The Lyric Theatre, QPAC in Brisbane
“I sing you all day long; a melody so strong and sweet and real”
A doctor and a poet, Zhivago struggles to choose between his family and his love Laura as the Russian revolution tears his world apart. But Zhivago is only one of three men in love with Laura…
Anthony Warlow. That is really all I need say. Of course I’m going to say more but his name on the poster not only symbolises sheer talent but acts as quality assurance for the material itself. The man never makes a wrong move. Along with Love Never Dies, this show was a part of the flux of Australian musical theatre that hit in 2011. An Australian production of a show that had only been briefly performed as a draft version in L.A years before. Or as the posters put it: A New Australian Musical. No denying the use of Australian talent in the show however. Once again Warlow shines with every note; even his stage presence is unprecedented. If there is one man who can really make you feel the anguish of a character through song it’s Warlow and luckily Zhivago has a lot of anguish. (Fairly) new-comer Lucy Maunder plays a sweet Laura but if there is any challenge to Warlow it is Martin Crewes as Pasha/Streinikov. An amazing performance for an amazing character. He begins as sweet comedic Pasha with an outstanding number in the first act but develops into Streinikov with the most tension built number in the second act.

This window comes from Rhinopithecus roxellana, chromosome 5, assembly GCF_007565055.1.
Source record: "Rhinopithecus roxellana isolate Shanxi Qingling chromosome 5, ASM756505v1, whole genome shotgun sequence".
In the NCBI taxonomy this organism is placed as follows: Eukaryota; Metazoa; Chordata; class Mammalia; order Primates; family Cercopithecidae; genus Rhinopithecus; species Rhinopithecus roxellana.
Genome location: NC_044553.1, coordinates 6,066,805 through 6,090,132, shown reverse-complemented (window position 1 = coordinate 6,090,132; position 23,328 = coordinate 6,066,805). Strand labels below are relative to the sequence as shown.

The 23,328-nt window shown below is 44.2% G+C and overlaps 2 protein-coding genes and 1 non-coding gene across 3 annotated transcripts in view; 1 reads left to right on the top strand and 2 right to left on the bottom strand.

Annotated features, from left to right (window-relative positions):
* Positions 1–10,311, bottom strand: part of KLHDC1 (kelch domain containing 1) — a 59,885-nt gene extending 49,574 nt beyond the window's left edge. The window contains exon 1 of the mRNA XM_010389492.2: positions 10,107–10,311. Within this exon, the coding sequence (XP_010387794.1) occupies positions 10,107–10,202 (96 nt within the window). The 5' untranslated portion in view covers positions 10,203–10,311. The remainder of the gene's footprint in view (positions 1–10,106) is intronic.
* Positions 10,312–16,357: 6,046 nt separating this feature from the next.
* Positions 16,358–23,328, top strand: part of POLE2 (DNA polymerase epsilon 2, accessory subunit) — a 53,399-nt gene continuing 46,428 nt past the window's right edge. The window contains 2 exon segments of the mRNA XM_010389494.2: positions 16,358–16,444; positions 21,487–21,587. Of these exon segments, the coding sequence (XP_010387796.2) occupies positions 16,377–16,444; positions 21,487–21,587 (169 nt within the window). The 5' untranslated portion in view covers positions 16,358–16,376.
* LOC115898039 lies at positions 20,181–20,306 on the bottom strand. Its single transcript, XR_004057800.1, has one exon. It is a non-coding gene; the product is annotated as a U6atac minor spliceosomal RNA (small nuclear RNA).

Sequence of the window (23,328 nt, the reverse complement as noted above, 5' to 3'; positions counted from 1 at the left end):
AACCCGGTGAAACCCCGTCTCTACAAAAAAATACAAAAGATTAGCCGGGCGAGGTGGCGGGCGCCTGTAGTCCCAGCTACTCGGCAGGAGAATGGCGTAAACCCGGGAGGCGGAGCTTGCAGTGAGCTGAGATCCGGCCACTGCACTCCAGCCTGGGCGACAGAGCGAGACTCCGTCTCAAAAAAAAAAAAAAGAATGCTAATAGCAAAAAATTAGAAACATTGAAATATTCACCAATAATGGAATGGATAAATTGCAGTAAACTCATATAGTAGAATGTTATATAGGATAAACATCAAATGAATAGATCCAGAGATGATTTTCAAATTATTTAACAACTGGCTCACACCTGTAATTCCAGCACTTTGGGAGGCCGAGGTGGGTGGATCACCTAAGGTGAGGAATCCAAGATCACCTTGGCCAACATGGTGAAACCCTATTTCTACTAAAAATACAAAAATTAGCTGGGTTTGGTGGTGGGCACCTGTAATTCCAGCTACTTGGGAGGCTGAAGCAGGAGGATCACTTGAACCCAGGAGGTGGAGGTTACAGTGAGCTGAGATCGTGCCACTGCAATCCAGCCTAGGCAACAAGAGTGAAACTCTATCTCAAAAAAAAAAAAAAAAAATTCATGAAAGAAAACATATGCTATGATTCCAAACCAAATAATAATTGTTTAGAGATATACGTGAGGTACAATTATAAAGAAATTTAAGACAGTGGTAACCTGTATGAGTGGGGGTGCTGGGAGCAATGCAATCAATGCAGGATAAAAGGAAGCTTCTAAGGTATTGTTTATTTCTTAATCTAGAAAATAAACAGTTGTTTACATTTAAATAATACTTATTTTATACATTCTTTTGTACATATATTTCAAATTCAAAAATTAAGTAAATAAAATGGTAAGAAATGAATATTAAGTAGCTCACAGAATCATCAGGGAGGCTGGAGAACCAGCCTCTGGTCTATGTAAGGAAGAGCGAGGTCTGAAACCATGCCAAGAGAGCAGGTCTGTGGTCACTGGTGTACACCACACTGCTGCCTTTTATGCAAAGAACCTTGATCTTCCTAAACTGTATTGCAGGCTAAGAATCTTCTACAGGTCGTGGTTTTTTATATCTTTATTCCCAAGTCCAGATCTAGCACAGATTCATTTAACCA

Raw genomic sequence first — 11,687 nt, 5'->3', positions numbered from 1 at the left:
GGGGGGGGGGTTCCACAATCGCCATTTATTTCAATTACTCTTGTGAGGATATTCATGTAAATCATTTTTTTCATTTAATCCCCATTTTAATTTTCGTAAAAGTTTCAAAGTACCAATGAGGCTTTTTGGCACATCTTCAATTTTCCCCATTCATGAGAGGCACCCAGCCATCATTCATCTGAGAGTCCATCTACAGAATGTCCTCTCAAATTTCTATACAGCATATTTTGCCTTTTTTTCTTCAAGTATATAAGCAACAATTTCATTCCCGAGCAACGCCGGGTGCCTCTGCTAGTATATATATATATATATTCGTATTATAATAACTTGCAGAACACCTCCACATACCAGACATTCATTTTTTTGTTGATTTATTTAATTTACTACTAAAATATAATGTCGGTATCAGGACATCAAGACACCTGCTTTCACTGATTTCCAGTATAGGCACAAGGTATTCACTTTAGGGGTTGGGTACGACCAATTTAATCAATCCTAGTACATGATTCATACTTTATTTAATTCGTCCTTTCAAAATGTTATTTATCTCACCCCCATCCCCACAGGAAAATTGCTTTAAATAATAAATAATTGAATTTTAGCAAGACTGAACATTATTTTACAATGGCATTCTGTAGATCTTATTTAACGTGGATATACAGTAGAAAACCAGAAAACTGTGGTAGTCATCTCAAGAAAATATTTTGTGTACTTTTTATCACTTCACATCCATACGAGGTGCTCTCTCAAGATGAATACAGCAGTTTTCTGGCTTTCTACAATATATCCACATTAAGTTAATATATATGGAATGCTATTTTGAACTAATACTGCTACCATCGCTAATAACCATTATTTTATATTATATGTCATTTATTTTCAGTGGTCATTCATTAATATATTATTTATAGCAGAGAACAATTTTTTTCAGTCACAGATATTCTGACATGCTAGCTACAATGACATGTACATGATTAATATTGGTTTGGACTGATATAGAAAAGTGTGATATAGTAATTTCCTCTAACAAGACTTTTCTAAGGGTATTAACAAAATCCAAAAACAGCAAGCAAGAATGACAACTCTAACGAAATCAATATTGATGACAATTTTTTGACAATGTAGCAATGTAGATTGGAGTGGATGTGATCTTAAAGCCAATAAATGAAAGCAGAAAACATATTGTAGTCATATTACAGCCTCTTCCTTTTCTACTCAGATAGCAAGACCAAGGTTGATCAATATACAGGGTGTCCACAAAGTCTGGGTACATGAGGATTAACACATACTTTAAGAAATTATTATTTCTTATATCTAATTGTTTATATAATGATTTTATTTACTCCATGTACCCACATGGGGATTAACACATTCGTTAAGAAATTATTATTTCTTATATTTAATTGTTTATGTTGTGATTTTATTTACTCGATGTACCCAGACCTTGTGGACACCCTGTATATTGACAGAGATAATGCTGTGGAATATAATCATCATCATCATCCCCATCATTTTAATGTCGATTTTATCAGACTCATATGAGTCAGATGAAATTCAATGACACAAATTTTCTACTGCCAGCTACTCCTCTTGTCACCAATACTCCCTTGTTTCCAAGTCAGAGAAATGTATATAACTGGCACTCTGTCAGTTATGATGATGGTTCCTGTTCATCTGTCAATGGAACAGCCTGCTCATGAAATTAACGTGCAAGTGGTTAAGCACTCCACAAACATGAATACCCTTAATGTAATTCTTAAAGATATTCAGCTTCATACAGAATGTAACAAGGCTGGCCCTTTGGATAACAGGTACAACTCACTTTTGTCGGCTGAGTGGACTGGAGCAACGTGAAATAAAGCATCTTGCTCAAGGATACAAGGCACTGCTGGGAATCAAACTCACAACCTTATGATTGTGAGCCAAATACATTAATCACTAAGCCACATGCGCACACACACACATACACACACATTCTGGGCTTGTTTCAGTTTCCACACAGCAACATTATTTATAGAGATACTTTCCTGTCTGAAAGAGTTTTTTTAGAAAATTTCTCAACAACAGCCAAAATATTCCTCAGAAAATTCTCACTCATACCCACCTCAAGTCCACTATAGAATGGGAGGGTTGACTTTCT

I was anxious about seeing this one as there was no movie version, clips on youtube or soundtrack (only 2 bonus tracks released with my copy of Stage Whispers Magazine) to prepare me. I knew the plot from the classic non-musical film (which they didn’t follow much anyway) but I was walking into the unknown as I stepped into the theatre. Being an epic involving love, war, revolution and a battle of conscious I was expecting something along the lines of Les Miserables and I wasn’t completely wrong. There is similar subject matter and thus inspirational anthems (complete with flag waving) but the emotional pull is organic and less the assault on the tear ducts that Les Mis can be (it has three deathbed songs! Three!). Like Les Mis the effects of the revolution are seen in many characters but Zhivago is much more political and serious. We get a song that gives the women’s view of war but we also see satirical comments of both the reds and whites and people switching sides to take advantage of the situation. Safe to say that Doctor Zhivago does not have the budget of Les Mis so in crossing time and place for this epic, some sets are nothing more than two benches. But while Les Mis has the barracade, Zhivago also has its main spectacle: moving projections. Truthfully it doesn’t sound like much but the result is flawless and adds to both set, plot and commentary in different places. For example as Yuri sits down to write his poems, words rain down upon the stage. Other times when big musicals would have thought out another complicated spectacle, simple stage effects work just as well. Being chased by the reds, Yuri hides while the stage turns dark and men line up with torches pointing into the audience moving an inch closer with each note. There are gun shots, people being hung, flash lighting, sound effects of war and planes in surround sound… it has a lot of action. Doctor Zhivago is not a little musical but it is an Australian work competing with the megamusical spectacles and doing a damn fine job. The most outstanding comparisons between this and the megamusicals are in the songs; lots of them, big, poetic and emotionally stirring numbers that simply stay with you. It is an absolute crime the world is being deprived of the soundtrack for “legal reasons.”